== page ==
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I am in the same boat.  I have an Ambertec 106" motorized screen. I have a Sony HW50ES which I am replacing with a VW285ES 4K in the coming weeks. I had a look at the screen calculator and it seems to indicate my current screen is suboptimal at my 4 Metre viewing distance for the 285, but ideal for the HW50ES. 

 

The problem is I don't have room for a 135-140" model easily, which is where the green is sitting. The 120" Motorized screens seem pretty expensive, other than the $200 ones from TM. It seems you either pay $250 or $1500.

 

 

 

I think maybe I am misusing the tool. I am assuming the throw distance is from the front of the projector to the screen, and the viewing distance is where you sit, to the screen. In my case, the same as the projector is above our lounger in the lounge.

 

I do have some ambient light, but we have curtains with backing over the windows.

 

 


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  Reply # 2069792 8-Aug-2018 12:23
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A 285 Sony?

 

Are you importing it from the States?


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  Reply # 2069796 8-Aug-2018 12:26
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Dunnersfella:

 

A 285 Sony?

 

Are you importing it from the States?

 

 

Whoops. I mean the 260ES. I keep forgetting it's different here than there. The issue being if you want information you get it from the US :)

 

It's a 260, but it's the same projector.




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  Reply # 2070051 8-Aug-2018 14:34
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Dingbatt - too late! The whole family has the bug. Whereas before it was just daddy mucking around in the spare room, now they've seen the big screen, they are TOTALLY into it. The wife even signed off on a budget increase!!! We're all looking at the cheapie thinking 'this is awesome, let's go the full monty'. Which was the idea really. I bought a cheap Chinese thing - Cheerson or something. And just flung it at the (roughly Gib coloured) grey wall. I have a nice sound system so I think that helped. But whatever, the idea is sold and it's obvious we're actually going to use and enjoy it so things can progress.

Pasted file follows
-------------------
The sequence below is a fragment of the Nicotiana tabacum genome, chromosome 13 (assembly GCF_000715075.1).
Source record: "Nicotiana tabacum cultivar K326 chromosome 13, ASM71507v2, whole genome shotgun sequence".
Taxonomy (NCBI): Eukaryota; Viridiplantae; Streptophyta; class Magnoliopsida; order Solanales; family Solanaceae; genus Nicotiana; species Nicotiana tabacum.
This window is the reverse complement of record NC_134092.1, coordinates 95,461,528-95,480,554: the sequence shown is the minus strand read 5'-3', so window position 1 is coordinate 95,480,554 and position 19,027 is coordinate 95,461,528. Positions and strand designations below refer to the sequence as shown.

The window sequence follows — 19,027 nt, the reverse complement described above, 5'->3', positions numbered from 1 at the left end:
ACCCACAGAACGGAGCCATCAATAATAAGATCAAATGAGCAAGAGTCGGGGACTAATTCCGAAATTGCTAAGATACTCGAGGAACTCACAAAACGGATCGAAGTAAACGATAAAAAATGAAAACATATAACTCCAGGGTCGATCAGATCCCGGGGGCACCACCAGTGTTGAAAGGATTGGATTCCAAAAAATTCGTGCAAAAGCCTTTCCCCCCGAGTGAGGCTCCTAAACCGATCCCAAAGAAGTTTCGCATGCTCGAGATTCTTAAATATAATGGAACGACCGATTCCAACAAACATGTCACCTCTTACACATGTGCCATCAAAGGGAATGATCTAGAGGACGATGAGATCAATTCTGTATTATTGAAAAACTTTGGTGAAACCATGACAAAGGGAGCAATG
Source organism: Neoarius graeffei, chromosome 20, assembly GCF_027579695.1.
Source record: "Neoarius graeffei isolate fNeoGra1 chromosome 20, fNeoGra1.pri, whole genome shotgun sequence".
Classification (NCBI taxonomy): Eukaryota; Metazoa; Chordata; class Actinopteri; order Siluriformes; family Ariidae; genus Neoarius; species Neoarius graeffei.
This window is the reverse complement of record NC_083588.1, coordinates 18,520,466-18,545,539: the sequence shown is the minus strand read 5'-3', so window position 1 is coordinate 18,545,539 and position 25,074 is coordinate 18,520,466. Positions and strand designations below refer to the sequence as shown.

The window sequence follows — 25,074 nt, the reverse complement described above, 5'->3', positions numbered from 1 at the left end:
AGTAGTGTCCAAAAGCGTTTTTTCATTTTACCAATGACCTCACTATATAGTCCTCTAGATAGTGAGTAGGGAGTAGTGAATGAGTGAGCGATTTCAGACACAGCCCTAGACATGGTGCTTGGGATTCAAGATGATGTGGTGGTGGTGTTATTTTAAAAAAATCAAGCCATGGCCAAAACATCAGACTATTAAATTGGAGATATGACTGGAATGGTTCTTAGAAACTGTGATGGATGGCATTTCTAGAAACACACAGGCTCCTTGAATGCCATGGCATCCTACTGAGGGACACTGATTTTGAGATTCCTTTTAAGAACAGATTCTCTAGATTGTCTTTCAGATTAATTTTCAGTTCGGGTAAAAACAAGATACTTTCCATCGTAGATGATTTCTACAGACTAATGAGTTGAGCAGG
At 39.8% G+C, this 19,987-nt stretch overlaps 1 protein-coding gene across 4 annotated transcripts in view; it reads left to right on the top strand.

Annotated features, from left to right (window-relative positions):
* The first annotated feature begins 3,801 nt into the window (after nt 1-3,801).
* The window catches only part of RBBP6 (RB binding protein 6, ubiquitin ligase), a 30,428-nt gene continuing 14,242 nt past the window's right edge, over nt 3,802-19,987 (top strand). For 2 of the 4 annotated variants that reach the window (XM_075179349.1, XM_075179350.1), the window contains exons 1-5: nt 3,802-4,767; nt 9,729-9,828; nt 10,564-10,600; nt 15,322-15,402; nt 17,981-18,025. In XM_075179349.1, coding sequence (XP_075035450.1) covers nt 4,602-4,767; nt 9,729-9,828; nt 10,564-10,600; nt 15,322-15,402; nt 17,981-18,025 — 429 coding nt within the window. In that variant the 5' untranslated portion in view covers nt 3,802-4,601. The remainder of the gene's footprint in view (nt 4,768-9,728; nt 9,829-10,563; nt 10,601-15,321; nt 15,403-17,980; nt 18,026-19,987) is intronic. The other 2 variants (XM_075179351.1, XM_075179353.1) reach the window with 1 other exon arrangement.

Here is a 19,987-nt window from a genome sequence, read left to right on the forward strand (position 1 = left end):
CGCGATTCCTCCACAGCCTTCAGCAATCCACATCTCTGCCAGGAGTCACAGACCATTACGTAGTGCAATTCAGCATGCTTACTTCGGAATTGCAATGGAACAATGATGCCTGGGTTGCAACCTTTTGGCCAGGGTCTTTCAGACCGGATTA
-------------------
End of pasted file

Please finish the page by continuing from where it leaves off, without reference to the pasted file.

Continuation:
The trick is, there's still carpet, curtains, recovering the sofa, painting, lighting and more gibbing to do... 

 

Masterpiece - thanks so much for such a comprehensive reply.

 

I'm thinking the Trademe ones are out. And that fixed screen is the way to go - given it's a dedicated room (roughly 3.5mx4.0m) with no windows. I'm still trying to figure out where to get the fabric from though. At the moment, I'm looking at a manual pull-down from photogear.co.nz - it's 150" which should give me enough fabric for our roughly 130" picture. Although, on Masterpiece's advice, I might go a bit smaller.

 

Just dunno about the fabric quality. It seems to cheap to be any good. It's so hard to know without being able to see it. If I'm going to go to the trouble of making a frame and whatnot, it better be good!

 

Thanks again for all the advice,

 

Havanother

 

 


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  Reply # 2070198 8-Aug-2018 20:14
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To avoid costly re-purchases by researching as much as possible.

Good info on websites, mostly US based, AVSforums, Hometheatershack, projector central
Most of them have dedicated sections for screens and theater designs, plenty to keep the addiction going for years!




Masterpiece Calibration Ltd, isf certified

 

www.mastercal.co.nz

 

 

"I'm not a robot!"

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Master Geek


  Reply # 2073573 14-Aug-2018 21:46
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My homemade screen probably sounds a bit downmarket, but it gives us a great picture. Blackout cloth from a curtain shop in New Lynn stretched over a wooden frame. I used a guide found on YouTube when I made it.

It is absolutely flat and wrinkle free, and the picture off it looks very nice. 96" diagonal.